|Extent of Surgery Affects Survival For Papillary Thyroid Cancer: Analysis of 94,564 Patients|
Karl Y Bilimoria, MD*1, 2, David J. Bentrem, MD*1, Clifford Y Ko, MD*2, R Scott Jones, MD2, Andrew K Stewart, MD*2, David P Winchester, MD2, Mark S. Talamonti, MD*1, Cord Sturgeon, MD*1 - 1Northwestern University, Department of Surgery, Chicago IL and 2American College of Surgeons, Cancer Programs, Chicago, IL
|OBJECTIVE(S): Extent of surgery for papillary thyroid cancers (PTC) remains controversial. Consensus guidelines have recommended total thyroidectomy for any PTC >=1cm; however, no adequately powered study has supported this recommendation based on a survival advantage. Our objective was to determine if the extent of surgery affected recurrence and survival when stratified by tumor size.|
METHODS: From the National Cancer Data Base (1985-2003), there were 76,856 (83.0%) patients who underwent total thyroidectomy and 15,708 (17.0%) who underwent lobectomy. Survival was estimated by the Kaplan-Meier method and compared using log-rank tests. Cox Proportional Hazards Modeling with stratified analyses was utilized to assess the impact of surgical extent on recurrence and survival.
RESULTS: For PTC <1cm extent of surgery did not impact recurrence or survival. For tumors >=1cm, lobectomy resulted in higher likelihood of recurrence (Hazard Ratio [HR] 1.34, 95% Confidence Interval [CI] 1.09-1.64) and death (HR 1.26, CI 1.02-1.50). To minimize the influence of larger tumors, 1-2cm tumors were examined separately: lobectomy again resulted in higher likelihood of recurrence (HR 1.41, 1.10-1.80) and death (HR 1.43, CI 1.07-1.91). Males, age >45 years, blacks, positive nodal status, distant metastases, and no radioiodine administration were also independent predictors of a higher risk of recurrence and death (P<.0001).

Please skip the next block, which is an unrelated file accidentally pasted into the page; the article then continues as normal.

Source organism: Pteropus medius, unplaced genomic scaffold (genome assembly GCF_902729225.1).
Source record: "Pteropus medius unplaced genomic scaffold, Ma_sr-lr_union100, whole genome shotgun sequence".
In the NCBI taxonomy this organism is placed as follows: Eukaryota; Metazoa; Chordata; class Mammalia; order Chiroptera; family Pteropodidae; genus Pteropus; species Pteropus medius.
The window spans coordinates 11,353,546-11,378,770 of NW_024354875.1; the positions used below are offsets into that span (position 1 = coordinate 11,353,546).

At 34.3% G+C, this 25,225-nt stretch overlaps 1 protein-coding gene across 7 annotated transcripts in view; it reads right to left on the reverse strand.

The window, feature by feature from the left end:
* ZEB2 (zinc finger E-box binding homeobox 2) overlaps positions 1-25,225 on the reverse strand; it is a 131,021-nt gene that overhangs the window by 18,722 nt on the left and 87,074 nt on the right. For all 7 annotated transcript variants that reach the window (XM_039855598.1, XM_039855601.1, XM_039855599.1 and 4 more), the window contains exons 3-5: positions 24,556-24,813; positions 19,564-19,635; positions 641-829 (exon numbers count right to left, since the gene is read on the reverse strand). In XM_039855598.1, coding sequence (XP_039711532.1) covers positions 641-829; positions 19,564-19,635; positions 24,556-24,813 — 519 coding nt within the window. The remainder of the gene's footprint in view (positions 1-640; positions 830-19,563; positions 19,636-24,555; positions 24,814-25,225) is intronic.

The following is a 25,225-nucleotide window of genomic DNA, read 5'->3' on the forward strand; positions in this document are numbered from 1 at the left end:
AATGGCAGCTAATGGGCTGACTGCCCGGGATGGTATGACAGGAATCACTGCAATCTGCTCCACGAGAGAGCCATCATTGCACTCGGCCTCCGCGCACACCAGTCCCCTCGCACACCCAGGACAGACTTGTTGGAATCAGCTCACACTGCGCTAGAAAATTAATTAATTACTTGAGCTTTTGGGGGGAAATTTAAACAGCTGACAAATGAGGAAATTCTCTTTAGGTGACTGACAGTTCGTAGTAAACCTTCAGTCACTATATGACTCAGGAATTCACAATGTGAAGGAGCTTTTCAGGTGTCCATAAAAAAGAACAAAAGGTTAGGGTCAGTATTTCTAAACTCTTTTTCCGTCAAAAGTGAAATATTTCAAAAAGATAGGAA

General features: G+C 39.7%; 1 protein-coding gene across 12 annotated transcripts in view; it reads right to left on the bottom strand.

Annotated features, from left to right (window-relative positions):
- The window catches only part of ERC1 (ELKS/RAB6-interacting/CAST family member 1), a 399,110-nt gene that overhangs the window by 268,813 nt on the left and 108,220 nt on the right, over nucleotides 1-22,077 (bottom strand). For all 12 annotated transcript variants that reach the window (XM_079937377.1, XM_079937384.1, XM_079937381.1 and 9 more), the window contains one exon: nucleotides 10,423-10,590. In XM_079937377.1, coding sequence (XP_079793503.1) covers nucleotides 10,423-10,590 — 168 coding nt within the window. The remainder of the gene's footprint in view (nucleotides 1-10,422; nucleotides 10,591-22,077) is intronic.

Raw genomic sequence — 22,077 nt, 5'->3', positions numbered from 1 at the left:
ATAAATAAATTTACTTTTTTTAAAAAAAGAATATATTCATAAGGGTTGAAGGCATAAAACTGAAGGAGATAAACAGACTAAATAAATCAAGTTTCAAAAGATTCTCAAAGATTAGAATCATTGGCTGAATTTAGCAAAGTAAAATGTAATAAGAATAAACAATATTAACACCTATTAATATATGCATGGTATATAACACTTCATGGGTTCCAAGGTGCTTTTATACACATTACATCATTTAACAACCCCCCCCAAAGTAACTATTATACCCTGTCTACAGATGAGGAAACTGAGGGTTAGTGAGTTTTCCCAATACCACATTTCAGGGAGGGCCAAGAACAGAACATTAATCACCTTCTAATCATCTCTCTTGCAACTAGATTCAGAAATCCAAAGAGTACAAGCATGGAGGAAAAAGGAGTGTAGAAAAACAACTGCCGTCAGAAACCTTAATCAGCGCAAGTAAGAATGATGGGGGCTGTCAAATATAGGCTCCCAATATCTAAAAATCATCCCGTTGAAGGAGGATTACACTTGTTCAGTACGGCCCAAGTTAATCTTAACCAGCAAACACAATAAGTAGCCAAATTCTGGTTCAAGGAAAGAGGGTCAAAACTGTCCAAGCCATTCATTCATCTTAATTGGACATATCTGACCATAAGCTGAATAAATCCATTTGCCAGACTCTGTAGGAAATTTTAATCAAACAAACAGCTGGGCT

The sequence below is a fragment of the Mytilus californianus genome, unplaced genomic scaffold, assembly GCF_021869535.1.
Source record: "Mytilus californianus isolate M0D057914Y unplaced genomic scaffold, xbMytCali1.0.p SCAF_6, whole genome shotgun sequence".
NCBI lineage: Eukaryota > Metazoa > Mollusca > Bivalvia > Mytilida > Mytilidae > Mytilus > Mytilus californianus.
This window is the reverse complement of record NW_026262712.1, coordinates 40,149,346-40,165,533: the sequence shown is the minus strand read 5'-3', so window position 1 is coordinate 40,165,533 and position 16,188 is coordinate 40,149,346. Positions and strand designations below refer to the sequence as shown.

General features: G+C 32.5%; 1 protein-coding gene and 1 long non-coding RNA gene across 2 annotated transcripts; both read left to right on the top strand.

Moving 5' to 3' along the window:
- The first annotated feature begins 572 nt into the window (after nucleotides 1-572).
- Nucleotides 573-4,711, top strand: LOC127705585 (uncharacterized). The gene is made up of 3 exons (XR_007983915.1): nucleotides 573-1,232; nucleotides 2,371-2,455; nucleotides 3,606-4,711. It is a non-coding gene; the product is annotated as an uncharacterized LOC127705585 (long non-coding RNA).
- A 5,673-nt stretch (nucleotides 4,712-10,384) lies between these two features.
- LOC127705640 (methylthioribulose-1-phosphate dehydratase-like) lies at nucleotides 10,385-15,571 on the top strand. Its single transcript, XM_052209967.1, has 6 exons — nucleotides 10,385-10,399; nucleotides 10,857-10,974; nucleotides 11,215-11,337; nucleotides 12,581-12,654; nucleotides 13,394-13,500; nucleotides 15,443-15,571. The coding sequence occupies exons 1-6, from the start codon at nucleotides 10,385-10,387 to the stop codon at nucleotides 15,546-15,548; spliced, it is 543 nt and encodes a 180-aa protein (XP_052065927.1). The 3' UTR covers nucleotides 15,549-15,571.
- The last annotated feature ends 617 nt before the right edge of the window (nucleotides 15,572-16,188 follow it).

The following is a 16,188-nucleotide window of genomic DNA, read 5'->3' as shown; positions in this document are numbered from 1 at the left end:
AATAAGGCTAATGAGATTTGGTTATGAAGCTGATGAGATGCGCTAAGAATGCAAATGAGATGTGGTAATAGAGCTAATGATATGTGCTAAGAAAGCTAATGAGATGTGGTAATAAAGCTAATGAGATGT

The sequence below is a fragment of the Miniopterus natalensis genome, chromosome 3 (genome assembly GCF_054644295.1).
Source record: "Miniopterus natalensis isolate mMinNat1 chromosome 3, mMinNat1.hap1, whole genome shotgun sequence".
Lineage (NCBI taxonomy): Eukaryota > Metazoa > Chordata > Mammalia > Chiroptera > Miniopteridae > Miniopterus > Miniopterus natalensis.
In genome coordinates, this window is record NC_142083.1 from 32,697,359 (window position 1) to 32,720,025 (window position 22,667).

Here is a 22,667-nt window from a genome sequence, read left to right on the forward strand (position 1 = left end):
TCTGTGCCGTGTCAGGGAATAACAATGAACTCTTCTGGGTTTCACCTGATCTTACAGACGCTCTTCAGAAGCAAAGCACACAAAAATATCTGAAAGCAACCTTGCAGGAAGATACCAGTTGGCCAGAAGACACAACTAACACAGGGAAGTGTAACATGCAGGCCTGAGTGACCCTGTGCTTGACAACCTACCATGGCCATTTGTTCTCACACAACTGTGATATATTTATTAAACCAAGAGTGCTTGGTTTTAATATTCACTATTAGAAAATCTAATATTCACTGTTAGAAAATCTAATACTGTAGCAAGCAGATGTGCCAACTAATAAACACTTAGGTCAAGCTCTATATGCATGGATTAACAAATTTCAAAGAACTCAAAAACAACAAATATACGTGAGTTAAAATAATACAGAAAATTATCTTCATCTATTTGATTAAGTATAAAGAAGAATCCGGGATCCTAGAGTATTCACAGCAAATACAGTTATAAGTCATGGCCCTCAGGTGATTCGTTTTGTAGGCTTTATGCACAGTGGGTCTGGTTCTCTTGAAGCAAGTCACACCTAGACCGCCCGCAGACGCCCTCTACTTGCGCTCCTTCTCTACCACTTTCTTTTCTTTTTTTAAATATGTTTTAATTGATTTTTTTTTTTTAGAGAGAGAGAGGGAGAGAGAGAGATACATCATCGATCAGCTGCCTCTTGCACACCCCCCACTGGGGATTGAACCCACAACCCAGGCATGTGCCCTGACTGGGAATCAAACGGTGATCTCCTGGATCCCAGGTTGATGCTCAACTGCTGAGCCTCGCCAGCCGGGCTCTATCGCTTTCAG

CONCLUSIONS: We found that total thyroidectomy resulted in lower recurrence and improved survival for PTC >=1cm compared to lobectomy. This is the first study to demonstrate that total thyroidectomy for PTC >=1cm may improve outcomes, even in the presence of other low-risk features.
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